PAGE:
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                                                          Trusting your Man-Hours

In estimating electrical projects, it is easier to know what material you will need vs how long it will take to install that material. With time or Man-Hours, there are many more variables to consider. Who is doing the installation can change the time that it takes dramatically. When I was 30, I could throw a bundle of conduit on each shoulder and run up 3 flights of stairs and not even be breathing hard. Moreover, if we needed to finish an area, we would work through break and get it done. The 50-year-old guys could not work as fast, but they had electrical knowledge that I didn’t.
If I try hard, I can remember way- back to when I first started doing electrical work. For the most part, we wired houses. In the early years you got paid for 8hr when you finished wiring a house. If you drug it out for two days, you still receive 8 hr. of pay. True, these were 1500 to 1700 sq. ft. homes, not the mega homes people build today and with the codes that we deal with today but, you had to run to make it happen. You learned to work.
On rare occasions, you would get a second person to help you. I noticed that even with a second person we didn’t get done in half the time. We were less tired, and we got finished faster but we never finished in ½ the time.
I learned from this that 2 people will not install twice as fast as 1 and, with 4 people, will not install twice as fast as two.
To sum it up, more men equals less production per man.
Here is another example of man- hour’s errors. My wife wanted me to install a window shade. I have already installed two of these blinds and the blinds were very easy to install. I kept putting this off because it was over one of my computer stations, and I would need a ladder. I kept telling her I would get it installed right after the game. It would only take a few minutes to install one blind, so there was no need to rush.


I went to get the ladder, and I remembered that the neighbor had borrowed it, so I drove over to his house to retrieve the ladder. Now I have my ladder and it only wasted a half an hour. Next I went to the shop and got my cordless drill and a bit that I needed to make the installation simple. I opened the blind and found the hangers, but there was a screw missing from the package. I went back to the shop to find a screw that would work and eventually, I had everything I needed to install the blind. I installed the two hangers and started to snap the blind in but something was off. I discovered that this window was 1” narrower than the windows on the front of the house, and this blind would not fit.
Now I am in real trouble because I have waited so long to do this installation that this style blind was no longer available in this color.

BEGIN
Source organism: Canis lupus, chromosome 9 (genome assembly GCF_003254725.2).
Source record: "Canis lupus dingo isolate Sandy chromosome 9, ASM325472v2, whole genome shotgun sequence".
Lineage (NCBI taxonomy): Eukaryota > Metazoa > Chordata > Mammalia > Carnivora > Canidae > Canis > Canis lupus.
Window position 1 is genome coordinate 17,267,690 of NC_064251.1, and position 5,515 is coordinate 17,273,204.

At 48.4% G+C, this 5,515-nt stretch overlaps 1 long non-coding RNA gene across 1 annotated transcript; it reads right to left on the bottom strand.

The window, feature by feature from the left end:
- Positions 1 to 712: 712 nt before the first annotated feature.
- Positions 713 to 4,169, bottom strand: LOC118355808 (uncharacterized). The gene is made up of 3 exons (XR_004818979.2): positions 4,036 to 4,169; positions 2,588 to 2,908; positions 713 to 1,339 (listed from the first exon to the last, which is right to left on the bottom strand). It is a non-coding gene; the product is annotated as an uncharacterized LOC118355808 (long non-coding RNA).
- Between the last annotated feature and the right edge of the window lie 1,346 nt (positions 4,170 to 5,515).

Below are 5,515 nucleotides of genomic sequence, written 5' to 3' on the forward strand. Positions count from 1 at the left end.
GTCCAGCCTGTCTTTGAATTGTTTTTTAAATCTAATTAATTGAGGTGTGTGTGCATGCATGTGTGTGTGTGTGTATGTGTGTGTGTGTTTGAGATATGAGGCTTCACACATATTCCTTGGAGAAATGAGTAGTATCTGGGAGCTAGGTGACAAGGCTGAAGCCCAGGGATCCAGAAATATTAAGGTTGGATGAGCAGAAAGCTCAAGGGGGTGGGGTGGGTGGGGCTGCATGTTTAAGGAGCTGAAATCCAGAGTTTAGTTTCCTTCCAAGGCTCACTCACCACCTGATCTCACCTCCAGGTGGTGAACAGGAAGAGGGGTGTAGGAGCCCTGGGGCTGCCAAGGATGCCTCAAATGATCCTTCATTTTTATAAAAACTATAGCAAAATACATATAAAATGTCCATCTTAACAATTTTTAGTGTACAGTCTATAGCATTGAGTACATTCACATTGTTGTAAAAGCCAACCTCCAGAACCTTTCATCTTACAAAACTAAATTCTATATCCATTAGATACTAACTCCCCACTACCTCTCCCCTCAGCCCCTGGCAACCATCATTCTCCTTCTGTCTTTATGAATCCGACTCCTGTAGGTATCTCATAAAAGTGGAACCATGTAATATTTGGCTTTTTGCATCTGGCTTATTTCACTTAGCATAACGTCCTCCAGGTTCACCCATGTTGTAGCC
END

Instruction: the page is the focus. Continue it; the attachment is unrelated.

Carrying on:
After much consideration, I took the blind back to my shop and carefully sawed off 1” with a band saw.
It actually worked. I took the blind back into the house and snapped it in the hangers, and in about 3-1/2 hours, the blind was installed.

The point of this story is: We always think everything is going to go perfectly. I can install this project in 4 weeks, then I have a man to quit and it takes 5 weeks.
Electrical estimating has to be a mix of thinking. If you think everything is going to go right you will bid too little. If you think everything will go wrong, you will never get a job.
Best Bid Electrical Estimating Software has the perfect mix of Man-Hours allotted to the material so you don’t have to do the hard thinking. We have done this for you. From NECA along with years of historical data, we have created a database of Man-Hours that flow smoothly taking into consideration a mix of young workers, older workers, apprentices, and journeymen so that every project has the correct labor.
We also can increase or decrease the Man-Hours for difficulty on each page of the estimate.
Getting your time correct is equally as important for your electrical estimates as getting your material correct.

Trusting pre-determined man-hours will get you much closer than guessing how long that job will take. Combine this with a little historical data and you will have a winning estimate.
What the takeaway from this blog is, that there can always be the unforeseen. A great Electrical Estimator Software can help overcome these obstacles. Estimating software for electrical projects is a must for any successful electrical contractor. Electrical estimating programs like the Best Bid Hybrid Pro have spent 30-plus years fine-tuning their labor units for electrical projects.
Learn to trust what the quoting software for your electrical projects produces for you. Feel free to modify your hours for difficulty but overall trusting your software will produce better results than you guessing.